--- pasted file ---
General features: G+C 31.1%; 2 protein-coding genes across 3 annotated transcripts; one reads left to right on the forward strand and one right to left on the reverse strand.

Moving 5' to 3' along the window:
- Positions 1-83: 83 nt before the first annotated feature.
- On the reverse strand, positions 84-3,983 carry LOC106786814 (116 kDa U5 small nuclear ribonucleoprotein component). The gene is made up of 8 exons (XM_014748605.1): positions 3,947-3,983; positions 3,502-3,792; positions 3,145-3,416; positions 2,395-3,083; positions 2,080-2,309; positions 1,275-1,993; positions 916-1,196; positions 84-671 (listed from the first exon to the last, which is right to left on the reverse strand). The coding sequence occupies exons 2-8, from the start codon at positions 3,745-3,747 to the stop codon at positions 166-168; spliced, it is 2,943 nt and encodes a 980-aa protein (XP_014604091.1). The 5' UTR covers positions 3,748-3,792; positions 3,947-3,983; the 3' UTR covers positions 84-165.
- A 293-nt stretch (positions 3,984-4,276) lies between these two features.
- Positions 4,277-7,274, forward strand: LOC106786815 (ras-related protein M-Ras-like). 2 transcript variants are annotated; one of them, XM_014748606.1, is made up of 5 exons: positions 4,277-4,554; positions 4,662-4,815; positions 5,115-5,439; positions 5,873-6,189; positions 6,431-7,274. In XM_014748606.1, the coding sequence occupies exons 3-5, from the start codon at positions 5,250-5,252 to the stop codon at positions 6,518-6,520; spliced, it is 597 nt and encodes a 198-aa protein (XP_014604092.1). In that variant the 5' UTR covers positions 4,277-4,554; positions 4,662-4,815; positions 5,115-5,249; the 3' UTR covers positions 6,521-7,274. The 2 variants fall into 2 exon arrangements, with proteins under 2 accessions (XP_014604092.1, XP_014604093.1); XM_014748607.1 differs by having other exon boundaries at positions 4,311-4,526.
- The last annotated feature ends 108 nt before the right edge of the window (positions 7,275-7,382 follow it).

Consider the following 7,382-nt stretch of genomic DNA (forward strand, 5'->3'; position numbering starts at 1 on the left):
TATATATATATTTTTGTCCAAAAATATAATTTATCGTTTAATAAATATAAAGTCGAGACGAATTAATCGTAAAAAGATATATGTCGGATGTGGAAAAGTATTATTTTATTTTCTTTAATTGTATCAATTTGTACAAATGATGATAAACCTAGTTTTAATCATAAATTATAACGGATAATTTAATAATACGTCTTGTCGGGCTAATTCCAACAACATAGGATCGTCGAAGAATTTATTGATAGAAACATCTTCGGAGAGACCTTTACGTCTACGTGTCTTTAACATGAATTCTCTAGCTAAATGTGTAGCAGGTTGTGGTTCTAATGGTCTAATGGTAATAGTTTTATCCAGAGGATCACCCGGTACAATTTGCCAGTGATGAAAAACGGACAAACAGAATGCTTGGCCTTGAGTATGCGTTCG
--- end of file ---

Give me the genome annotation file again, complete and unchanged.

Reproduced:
General features: G+C 31.1%; 2 protein-coding genes across 3 annotated transcripts; one reads left to right on the forward strand and one right to left on the reverse strand.

Moving 5' to 3' along the window:
- Positions 1-83: 83 nt before the first annotated feature.
- On the reverse strand, positions 84-3,983 carry LOC106786814 (116 kDa U5 small nuclear ribonucleoprotein component). The gene is made up of 8 exons (XM_014748605.1): positions 3,947-3,983; positions 3,502-3,792; positions 3,145-3,416; positions 2,395-3,083; positions 2,080-2,309; positions 1,275-1,993; positions 916-1,196; positions 84-671 (listed from the first exon to the last, which is right to left on the reverse strand). The coding sequence occupies exons 2-8, from the start codon at positions 3,745-3,747 to the stop codon at positions 166-168; spliced, it is 2,943 nt and encodes a 980-aa protein (XP_014604091.1). The 5' UTR covers positions 3,748-3,792; positions 3,947-3,983; the 3' UTR covers positions 84-165.
- A 293-nt stretch (positions 3,984-4,276) lies between these two features.
- Positions 4,277-7,274, forward strand: LOC106786815 (ras-related protein M-Ras-like). 2 transcript variants are annotated; one of them, XM_014748606.1, is made up of 5 exons: positions 4,277-4,554; positions 4,662-4,815; positions 5,115-5,439; positions 5,873-6,189; positions 6,431-7,274. In XM_014748606.1, the coding sequence occupies exons 3-5, from the start codon at positions 5,250-5,252 to the stop codon at positions 6,518-6,520; spliced, it is 597 nt and encodes a 198-aa protein (XP_014604092.1). In that variant the 5' UTR covers positions 4,277-4,554; positions 4,662-4,815; positions 5,115-5,249; the 3' UTR covers positions 6,521-7,274. The 2 variants fall into 2 exon arrangements, with proteins under 2 accessions (XP_014604092.1, XP_014604093.1); XM_014748607.1 differs by having other exon boundaries at positions 4,311-4,526.
- The last annotated feature ends 108 nt before the right edge of the window (positions 7,275-7,382 follow it).

Consider the following 7,382-nt stretch of genomic DNA (forward strand, 5'->3'; position numbering starts at 1 on the left):
TATATATATATTTTTGTCCAAAAATATAATTTATCGTTTAATAAATATAAAGTCGAGACGAATTAATCGTAAAAAGATATATGTCGGATGTGGAAAAGTATTATTTTATTTTCTTTAATTGTATCAATTTGTACAAATGATGATAAACCTAGTTTTAATCATAAATTATAACGGATAATTTAATAATACGTCTTGTCGGGCTAATTCCAACAACATAGGATCGTCGAAGAATTTATTGATAGAAACATCTTCGGAGAGACCTTTACGTCTACGTGTCTTTAACATGAATTCTCTAGCTAAATGTGTAGCAGGTTGTGGTTCTAATGGTCTAATGGTAATAGTTTTATCCAGAGGATCACCCGGTACAATTTGCCAGTGATGAAAAACGGACAAACAGAATGCTTGGCCTTGAGTATGCGTTCG